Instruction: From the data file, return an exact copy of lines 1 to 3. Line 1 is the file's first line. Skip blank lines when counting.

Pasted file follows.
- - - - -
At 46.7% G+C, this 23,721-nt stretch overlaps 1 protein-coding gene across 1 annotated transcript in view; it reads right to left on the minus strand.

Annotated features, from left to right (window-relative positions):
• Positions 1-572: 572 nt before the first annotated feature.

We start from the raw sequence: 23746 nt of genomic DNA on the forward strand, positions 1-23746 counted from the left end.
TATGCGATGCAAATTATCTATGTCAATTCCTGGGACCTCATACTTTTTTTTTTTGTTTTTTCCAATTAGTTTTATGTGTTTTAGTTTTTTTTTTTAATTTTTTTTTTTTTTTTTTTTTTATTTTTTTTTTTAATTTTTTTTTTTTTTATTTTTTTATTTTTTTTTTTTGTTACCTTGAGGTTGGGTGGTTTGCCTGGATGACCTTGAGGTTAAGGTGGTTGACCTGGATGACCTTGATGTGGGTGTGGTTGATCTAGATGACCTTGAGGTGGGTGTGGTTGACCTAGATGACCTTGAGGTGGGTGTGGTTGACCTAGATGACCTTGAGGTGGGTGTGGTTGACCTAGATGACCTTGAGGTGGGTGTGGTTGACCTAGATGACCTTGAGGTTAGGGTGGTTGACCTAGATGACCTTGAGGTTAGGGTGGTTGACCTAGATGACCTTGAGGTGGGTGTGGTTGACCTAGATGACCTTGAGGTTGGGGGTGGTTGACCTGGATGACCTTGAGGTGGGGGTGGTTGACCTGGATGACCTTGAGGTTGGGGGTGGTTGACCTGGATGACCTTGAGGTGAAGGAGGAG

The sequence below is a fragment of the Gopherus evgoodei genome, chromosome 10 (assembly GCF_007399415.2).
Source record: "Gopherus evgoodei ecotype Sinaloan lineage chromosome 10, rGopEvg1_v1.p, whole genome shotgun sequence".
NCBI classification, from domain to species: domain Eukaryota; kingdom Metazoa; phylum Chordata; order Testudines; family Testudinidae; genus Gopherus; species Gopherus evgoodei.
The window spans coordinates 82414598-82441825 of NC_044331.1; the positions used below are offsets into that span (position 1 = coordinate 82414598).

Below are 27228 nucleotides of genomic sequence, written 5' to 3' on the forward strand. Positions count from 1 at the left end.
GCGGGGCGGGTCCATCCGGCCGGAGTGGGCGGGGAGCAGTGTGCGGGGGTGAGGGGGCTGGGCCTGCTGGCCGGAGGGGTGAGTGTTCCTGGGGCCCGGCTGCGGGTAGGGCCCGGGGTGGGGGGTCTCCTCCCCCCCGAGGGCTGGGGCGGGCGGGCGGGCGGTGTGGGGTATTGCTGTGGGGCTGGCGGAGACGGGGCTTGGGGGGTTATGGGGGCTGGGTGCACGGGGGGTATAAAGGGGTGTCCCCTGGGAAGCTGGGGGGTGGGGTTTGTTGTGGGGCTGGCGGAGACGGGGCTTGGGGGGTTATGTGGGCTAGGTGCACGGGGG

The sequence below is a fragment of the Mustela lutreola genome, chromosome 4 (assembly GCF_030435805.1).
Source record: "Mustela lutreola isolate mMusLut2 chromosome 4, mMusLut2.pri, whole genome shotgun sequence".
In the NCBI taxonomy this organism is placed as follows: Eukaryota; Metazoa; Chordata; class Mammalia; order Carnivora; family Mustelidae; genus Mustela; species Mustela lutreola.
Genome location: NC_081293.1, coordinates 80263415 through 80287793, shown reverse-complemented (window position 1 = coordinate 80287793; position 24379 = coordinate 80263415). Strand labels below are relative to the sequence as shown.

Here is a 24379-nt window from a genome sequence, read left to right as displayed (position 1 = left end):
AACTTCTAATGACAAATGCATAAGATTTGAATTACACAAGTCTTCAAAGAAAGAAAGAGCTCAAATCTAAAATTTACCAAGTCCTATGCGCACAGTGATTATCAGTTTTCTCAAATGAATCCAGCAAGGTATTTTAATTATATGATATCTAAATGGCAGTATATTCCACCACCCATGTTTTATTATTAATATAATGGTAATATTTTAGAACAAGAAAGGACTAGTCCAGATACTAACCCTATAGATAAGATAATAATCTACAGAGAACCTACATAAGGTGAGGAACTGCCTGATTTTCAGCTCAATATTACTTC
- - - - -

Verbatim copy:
At 46.7% G+C, this 23,721-nt stretch overlaps 1 protein-coding gene across 1 annotated transcript in view; it reads right to left on the minus strand.

Annotated features, from left to right (window-relative positions):
• Positions 1-572: 572 nt before the first annotated feature.